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Filed under biodegradable, Fresh, Fresh food, Go Green, Go Local, Green, Healthy food, houston, Houston Food, Local, local houston, oh my pocket pies, organic, sustainable

Get in the Holiday Spirit…Locally!

These holidays don’t spend your money on gifts bought from chain stores – instead opt for an all local holiday! What is the big deal about all local shopping?…Shopping at locally owned businesses puts three times more dollars into our local economy!

In fact, a study found that of $100 spent at a local business, $45 stays in the community, whereas $100 spent at a chain store only puts $13 back into the local economy. In addition shifting just 10% of your shopping from chain stores to locally owned businesses adds $244 million to our local economy annually.* This means you could support a local sustainable economy for your community just by buying less gifts from chains and more from local businesses!

Local businesses don’t just contribute to the local economy, they help build the character of the community. They are owned by our neighbors, relatives, friends, and us!…don’t you want to see us succeed?! Since local businesses contribute greatly to the social, and cultural strength of the community they are a necessity in creating a unique community.

This holiday season we challenge you to eat, drink, and buy locally! Incorporate as many fresh and local ingredients from farmers markets or locally owned stores into your holiday meals as you can. Buy most of your gifts from locally owned businesses. Many local farmers markets sell goods like glass, art, clothes, jewelry and more…buy your gifts at the market! Out of town friends and relatives would love an authentic Texas gift, like an assorted coffee basket from Katz Coffee, found at the Highland Village Farmers Market on Saturdays. Dine and drink at only locally owned restaurants and bars. Even host a local holiday party with drinks made from locally bottled liquor, brewed beer, and wine! This holiday season, give back to your community!

For more information about supporting local businesses for a sustainable community economy, see these sites:

*http://www.amiba.net/

http://www.livingeconomies.org/entrepreneurs/sustainable-agriculture

To find local independent Houston businesses:

http://www.houstongreenscene.org

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Filed under Go Local, houston, Local, local houston, oh my pocket pies, sustainable

Hazardous Leftovers?!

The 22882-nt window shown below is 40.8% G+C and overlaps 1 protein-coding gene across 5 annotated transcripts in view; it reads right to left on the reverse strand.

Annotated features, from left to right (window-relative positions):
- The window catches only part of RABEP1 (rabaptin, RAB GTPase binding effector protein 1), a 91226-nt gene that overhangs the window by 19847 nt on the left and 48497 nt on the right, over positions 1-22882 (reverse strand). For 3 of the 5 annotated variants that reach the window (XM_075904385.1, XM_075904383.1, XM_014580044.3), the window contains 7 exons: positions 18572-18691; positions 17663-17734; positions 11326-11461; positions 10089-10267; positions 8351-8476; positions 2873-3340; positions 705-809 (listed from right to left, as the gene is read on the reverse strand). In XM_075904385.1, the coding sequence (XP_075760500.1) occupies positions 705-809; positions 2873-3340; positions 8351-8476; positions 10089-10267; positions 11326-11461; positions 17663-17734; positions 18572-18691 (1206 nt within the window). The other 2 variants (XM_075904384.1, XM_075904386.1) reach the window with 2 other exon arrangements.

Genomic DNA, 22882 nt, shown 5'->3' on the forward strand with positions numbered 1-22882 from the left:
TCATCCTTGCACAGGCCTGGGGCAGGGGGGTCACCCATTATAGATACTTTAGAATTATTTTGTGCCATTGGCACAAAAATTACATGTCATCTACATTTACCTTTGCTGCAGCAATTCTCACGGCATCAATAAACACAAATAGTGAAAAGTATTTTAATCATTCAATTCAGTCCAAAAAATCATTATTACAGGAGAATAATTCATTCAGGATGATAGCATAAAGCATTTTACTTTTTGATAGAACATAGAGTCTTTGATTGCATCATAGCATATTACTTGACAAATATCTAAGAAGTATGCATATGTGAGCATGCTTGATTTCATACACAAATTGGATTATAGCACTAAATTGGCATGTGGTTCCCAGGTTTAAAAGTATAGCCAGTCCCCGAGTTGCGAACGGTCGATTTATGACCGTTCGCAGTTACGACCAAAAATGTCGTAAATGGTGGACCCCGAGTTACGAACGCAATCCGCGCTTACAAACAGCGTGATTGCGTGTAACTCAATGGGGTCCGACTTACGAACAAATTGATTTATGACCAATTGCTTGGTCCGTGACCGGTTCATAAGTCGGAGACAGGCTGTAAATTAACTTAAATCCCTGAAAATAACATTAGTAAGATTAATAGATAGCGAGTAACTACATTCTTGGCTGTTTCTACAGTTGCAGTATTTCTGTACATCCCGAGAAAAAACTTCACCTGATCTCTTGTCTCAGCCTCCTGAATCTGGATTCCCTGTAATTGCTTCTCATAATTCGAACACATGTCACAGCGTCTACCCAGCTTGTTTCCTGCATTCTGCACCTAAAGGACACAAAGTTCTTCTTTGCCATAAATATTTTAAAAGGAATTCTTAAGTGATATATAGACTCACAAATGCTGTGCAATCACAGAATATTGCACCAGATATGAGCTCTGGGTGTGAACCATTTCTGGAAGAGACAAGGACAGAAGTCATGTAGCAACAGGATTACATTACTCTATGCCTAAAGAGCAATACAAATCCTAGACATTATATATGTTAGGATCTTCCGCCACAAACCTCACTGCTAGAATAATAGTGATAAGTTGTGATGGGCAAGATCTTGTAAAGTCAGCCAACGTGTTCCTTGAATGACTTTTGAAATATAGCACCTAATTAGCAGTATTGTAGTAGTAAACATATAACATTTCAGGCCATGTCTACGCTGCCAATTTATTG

Happy Thanksgiving everyone! We can all begin to look forward to the next week of turkey sandwiches and other assorted leftovers – which presents the topic for our post, leftovers (and their containers).

We all love breakfast leftovers, be it turkey and cranberry sauce, or last weeks enchiladas. But what we are keeping those leftovers in? – and are those containers hazardous to our health and our environment?

Anytime you go out to eat and box up your leftovers, pay attention to what the containers are made of. Most dining locations are still using to go containers made of polystyrene, better known as styrofoam.

Styrofoam is made of a chemical called Styrene. Styrene is classified as a possible human carcinogen by the EPA and by the International Agency for Research on Cancer. These chemicals have the capability to leak into our food, especially when heated – which can threaten our health, immune systems, and even reproductive systems!

Not only is styrofoam bad for our health, but a study by the EPA in 1986 labeled the production of styrofoam as the 5th largest contributor of hazardous waste. Though the production has undoubtedly slowed since the late 80s, The National Bureau of Standards Center for Fire Research identified 57 chemical byproducts released during the combustion of polystyrene foam. These chemicals are released into the air, so even if we are steering clear of styrofoam products, we are breathing in their pollution every day!

Styrofoam products are made with petroleum, another heavily polluting, non-sustainable substance. Also, the use of hydrocarbons in styrofoam releases them into the air, and when mixed with nitrogen oxide in sunlight produces tropospheric ozone – a serious pollutant at ground level. In fact, the EPA found “In animal studies, long-term exposure to high levels of ozone has produced permanent structural damage to animal lungs while both short and long-term exposure has been found to decrease the animal’s capability to fight infection.” In short, styrofoam’s air pollutants damage our immune system too! Yuck!

Lastly, styrofoam obviously pollutes our planet in the form of litter. All plastics account for 25 to 30% of space in our landfills – because of their extremely slow capability to biodegrade, especially styrofoam. Since this material does not turn into bio matter, it breaks into pieces that spread across our planet, often harming and choking animals causing eventual starvation.

Many cities and countries including Taiwan, Portland, OR, and Orange County, CA, have even outlawed styrofoam. While we wish all of America would follow their lead, until then, people should be educated on the harmful effects of this product. Now that you know some of the facts, do yourself and the world a favor; stop using styrofoam!

At OMPP we use all biodegradable packaging. But we suggest carrying your own containers with you when you go out to eat, incase you need to take home leftovers from a restaurant that does use styrofoam. Get in the habit of keeping a few containers somewhere in your car for anytime you need them. The extra bit of effort is worth it for your health, and the environment.

However, if you happen to acquire some styrofoam, or have any in your house now, it can be recycled per se. It can not be made into any other product, only broken down for packing purposes and other uses. It can be difficult to find a place to recycle your styrofoam, but every pound of polystyrene recycled is a pound of new polystyrene that doesn’t have to be created. Use the search on www.earth911.com Enter polystyrene and your location in the search boxes to find a list of recycling centers and businesses that will accept styrofoam. Note: be sure to enter “polystyrene” rather than “styrofoam”.

What to do with Styrofoam: 1) Break it down and use it for your own packing. 2) Many craft stores have use for styrofoam; try dropping some off at your local store. 3) The Alliance of Foam Packing Recyclers will find a use for your styrofoam when mailed to them. Visit  http://tinyurl.com/yeg8mkb for more information. 4) Also, you may be able to sell a large collection of styrofoam. Visit http://tinyurl.com/ybeussc to search for a list of different polystyrene buyers.

If you are interested in more information on polystyrene please visit: http://tinyurl.com/d4vdsm and http://tinyurl.com/2kllte

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Filed under biodegradable, Go Green, Green, sustainable